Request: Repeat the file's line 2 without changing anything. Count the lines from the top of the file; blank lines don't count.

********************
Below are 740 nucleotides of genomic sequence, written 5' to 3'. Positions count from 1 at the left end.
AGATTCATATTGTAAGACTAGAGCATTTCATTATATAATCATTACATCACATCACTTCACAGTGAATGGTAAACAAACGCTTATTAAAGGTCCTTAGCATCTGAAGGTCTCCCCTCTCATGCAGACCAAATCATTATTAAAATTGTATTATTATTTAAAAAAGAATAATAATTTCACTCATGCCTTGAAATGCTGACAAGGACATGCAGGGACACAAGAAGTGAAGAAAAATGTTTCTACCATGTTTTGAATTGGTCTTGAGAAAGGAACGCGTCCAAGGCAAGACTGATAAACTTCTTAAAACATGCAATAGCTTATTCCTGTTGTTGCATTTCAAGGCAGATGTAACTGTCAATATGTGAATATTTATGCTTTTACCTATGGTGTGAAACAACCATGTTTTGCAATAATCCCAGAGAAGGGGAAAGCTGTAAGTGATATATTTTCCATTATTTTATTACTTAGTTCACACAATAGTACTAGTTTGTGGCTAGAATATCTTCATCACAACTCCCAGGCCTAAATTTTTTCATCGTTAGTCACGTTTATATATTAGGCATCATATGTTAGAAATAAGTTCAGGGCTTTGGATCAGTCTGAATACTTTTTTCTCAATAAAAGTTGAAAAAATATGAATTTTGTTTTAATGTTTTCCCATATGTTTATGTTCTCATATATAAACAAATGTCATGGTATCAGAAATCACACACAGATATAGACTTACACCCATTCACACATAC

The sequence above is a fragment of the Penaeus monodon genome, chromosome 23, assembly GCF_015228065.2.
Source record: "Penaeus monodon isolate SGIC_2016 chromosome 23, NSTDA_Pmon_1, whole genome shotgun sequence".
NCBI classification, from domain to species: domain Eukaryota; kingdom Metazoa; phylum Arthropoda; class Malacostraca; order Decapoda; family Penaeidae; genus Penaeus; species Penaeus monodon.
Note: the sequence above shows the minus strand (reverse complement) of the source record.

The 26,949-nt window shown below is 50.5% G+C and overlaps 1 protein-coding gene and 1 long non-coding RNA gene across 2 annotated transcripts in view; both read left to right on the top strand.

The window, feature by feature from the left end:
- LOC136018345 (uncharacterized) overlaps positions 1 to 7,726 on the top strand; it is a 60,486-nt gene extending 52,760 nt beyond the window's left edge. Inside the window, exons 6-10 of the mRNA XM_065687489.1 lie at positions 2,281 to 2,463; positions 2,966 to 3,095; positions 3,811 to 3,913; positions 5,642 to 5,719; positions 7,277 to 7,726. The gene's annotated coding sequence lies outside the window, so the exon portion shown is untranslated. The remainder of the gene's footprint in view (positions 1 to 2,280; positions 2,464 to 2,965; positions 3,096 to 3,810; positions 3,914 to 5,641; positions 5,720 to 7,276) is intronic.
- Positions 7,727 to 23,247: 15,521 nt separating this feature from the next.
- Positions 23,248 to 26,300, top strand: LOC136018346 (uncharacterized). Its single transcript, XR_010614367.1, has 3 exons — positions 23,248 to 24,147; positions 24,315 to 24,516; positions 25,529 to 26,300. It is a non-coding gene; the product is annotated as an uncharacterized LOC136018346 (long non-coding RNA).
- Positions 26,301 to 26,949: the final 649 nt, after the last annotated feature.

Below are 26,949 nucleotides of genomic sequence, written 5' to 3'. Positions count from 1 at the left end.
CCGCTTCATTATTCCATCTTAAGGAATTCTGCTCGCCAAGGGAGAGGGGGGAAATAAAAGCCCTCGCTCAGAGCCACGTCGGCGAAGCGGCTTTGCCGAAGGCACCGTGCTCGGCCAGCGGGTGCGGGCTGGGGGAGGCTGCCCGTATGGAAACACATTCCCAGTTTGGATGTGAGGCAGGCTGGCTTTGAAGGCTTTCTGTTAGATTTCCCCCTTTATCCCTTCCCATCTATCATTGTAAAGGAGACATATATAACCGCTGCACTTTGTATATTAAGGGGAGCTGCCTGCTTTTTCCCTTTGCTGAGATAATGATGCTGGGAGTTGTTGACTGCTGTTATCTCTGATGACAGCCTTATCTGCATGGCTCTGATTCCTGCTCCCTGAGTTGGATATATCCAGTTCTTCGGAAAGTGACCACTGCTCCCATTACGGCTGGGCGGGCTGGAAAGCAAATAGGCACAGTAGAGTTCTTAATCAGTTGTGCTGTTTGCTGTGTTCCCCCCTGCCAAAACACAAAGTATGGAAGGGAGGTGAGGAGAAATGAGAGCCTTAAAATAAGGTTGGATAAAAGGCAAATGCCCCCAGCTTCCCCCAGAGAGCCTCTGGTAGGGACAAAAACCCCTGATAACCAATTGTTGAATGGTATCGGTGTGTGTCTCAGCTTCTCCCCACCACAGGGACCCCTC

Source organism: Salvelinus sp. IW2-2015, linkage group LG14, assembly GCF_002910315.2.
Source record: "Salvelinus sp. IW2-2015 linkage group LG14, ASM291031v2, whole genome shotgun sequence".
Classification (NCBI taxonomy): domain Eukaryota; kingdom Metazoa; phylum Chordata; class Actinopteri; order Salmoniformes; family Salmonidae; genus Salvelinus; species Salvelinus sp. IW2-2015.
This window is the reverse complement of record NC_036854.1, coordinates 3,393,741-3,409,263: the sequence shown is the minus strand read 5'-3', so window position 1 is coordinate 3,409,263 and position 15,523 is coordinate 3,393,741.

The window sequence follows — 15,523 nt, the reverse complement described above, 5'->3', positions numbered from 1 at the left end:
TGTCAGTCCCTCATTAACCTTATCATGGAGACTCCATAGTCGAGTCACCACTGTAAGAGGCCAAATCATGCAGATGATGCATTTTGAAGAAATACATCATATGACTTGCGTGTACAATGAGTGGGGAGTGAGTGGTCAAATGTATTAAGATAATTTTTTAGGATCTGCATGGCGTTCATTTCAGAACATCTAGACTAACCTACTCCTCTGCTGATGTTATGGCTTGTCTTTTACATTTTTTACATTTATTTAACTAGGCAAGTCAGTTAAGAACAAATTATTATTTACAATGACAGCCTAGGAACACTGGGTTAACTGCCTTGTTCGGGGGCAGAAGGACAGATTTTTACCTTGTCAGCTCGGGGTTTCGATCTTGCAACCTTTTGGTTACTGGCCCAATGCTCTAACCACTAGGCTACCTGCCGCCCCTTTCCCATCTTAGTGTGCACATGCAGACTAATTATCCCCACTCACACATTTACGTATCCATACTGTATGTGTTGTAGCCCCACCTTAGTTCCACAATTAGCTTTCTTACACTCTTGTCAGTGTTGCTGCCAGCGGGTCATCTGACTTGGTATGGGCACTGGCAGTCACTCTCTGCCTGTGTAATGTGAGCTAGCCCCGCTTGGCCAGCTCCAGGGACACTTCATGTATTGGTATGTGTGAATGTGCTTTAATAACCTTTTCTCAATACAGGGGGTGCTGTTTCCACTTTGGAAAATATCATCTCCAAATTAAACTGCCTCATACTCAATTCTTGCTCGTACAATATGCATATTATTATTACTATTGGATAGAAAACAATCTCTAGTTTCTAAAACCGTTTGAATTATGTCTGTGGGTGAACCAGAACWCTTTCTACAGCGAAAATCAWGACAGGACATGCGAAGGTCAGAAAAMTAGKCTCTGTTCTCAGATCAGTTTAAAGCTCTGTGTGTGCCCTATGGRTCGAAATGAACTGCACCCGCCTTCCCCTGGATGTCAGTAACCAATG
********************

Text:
AGATTCATATTGTAAGACTAGAGCATTTCATTATATAATCATTACATCACATCACTTCACAGTGAATGGTAAACAAACGCTTATTAAAGGTCCTTAGCATCTGAAGGTCTCCCCTCTCATGCAGACCAAATCATTATTAAAATTGTATTATTATTTAAAAAAGAATAATAATTTCACTCATGCCTTGAAATGCTGACAAGGACATGCAGGGACACAAGAAGTGAAGAAAAATGTTTCTACCATGTTTTGAATTGGTCTTGAGAAAGGAACGCGTCCAAGGCAAGACTGATAAACTTCTTAAAACATGCAATAGCTTATTCCTGTTGTTGCATTTCAAGGCAGATGTAACTGTCAATATGTGAATATTTATGCTTTTACCTATGGTGTGAAACAACCATGTTTTGCAATAATCCCAGAGAAGGGGAAAGCTGTAAGTGATATATTTTCCATTATTTTATTACTTAGTTCACACAATAGTACTAGTTTGTGGCTAGAATATCTTCATCACAACTCCCAGGCCTAAATTTTTTCATCGTTAGTCACGTTTATATATTAGGCATCATATGTTAGAAATAAGTTCAGGGCTTTGGATCAGTCTGAATACTTTTTTCTCAATAAAAGTTGAAAAAATATGAATTTTGTTTTAATGTTTTCCCATATGTTTATGTTCTCATATATAAACAAATGTCATGGTATCAGAAATCACACACAGATATAGACTTACACCCATTCACACATAC